Pump, rub, repeat.
"It is amazing the powerful impact that has on the threat of disease," says Dr. Earl Reisdorff, an emergency physician at Ingham Regional Medical Center.
Hand sanitizer: your safety net against cold- and flu-causing bugs.
"Hand sanitizers really are quite superb," Reisdorff says.
Infectious disease experts suggest, these gels can kill up to 99.9 percent of bacteria.
That is, if you're using the right ones.
Yup... All hand sanitizers are not created equal.
We sat down with Dr. Reisdorff, who says not every sanitizer you get your hands on, may be killing germs like you think.
"If you have anything that has a lotion base, or a lot of scenting or perfuming in it, that may be cause for caution," he explains, because in order to blast away that bacteria, sanitizers need one key ingredient: alcohol. And a lot of it.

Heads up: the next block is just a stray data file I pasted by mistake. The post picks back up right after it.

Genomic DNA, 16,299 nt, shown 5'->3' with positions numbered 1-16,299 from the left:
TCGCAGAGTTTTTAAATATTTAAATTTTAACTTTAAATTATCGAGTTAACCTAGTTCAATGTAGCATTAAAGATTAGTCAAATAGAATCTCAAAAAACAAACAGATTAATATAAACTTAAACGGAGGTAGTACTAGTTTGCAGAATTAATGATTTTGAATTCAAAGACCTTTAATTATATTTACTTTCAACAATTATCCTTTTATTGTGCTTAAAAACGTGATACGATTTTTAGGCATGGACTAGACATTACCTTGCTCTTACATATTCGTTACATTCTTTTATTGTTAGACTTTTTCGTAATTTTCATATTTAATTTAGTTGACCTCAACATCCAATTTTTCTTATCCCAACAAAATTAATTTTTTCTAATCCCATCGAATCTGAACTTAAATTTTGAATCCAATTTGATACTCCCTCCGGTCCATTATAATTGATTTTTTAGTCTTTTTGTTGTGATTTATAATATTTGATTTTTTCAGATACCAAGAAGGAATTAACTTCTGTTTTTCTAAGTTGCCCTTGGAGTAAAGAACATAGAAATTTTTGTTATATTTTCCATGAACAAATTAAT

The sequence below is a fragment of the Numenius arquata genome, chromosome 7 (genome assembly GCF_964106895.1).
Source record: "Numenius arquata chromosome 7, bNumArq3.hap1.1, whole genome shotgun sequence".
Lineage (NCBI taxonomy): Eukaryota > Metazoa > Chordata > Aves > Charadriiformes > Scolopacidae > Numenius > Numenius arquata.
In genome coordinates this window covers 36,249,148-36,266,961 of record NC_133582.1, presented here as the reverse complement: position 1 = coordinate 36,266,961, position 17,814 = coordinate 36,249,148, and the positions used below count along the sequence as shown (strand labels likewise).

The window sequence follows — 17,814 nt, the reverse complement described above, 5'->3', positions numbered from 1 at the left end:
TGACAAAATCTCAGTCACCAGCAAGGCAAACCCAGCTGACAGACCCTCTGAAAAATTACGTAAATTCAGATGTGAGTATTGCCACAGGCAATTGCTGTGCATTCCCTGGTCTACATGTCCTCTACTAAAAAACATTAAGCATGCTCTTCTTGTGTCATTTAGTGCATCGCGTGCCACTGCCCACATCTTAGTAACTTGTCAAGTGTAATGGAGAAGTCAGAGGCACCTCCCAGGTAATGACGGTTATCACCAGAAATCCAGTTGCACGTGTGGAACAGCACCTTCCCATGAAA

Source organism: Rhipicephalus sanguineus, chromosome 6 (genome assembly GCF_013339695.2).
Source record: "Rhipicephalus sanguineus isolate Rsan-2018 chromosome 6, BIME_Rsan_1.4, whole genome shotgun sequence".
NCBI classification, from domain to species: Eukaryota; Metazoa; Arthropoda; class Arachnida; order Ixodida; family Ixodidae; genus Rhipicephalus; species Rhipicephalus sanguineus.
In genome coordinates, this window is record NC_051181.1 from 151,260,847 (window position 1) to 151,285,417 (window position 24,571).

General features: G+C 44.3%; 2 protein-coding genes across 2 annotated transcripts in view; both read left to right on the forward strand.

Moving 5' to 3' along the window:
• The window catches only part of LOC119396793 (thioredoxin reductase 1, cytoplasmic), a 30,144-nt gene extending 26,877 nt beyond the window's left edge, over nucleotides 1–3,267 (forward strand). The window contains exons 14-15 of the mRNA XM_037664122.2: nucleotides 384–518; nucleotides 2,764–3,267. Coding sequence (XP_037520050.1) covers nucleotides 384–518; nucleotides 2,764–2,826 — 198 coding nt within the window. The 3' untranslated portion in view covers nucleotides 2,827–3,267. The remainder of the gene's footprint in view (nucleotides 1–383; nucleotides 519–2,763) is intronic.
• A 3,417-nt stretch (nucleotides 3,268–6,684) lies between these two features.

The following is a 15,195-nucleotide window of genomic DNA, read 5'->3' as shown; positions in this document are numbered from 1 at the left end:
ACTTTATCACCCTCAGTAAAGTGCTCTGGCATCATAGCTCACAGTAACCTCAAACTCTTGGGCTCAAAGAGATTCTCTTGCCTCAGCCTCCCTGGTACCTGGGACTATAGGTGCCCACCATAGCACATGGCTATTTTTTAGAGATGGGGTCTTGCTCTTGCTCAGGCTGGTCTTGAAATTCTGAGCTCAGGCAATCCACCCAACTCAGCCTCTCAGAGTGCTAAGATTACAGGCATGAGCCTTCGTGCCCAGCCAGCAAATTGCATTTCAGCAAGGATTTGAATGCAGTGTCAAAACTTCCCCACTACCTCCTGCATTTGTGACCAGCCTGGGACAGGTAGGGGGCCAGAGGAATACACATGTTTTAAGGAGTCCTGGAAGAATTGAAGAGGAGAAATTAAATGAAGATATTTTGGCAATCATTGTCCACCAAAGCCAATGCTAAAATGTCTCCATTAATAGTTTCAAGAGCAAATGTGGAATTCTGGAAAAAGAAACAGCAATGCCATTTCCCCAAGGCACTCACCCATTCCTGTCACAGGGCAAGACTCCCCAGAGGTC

"Look for something with a high alcohol content," Reisdorff says. "You want to see something that's clearly over 60 percent, ideally over 65 percent."
It's not just what's in the sanitizer you're using. It's also how you're putting it on.
"You should use enough to cover every surface of your hand and fingers and it shouldn't dry before about 10 to 15 seconds," Reisdorff says.
If it evaporates in less than that? Your sanitizer either doesn't have enough alcohol, or you're not putting enough on. Regardless, you're still spreading germs.
And don't worry about using too much. Doctors say there's too much alcohol in hand sanitizer for bacteria to become resistant.
"No, you can't use them too much," says Reisdorff. "If we do anything improperly, we don't use them enough."
So, what do they use at Ingham Regional Medical Center?
"We use a hand sanitizer in some of the areas of the hospital that could be found at any pharmacy or typical community store," Reisdorff says.
That's right. Turns out, they use Purell. The exact same sanitizer the doctors and nurses use at the hospital, you can find at the supermarket.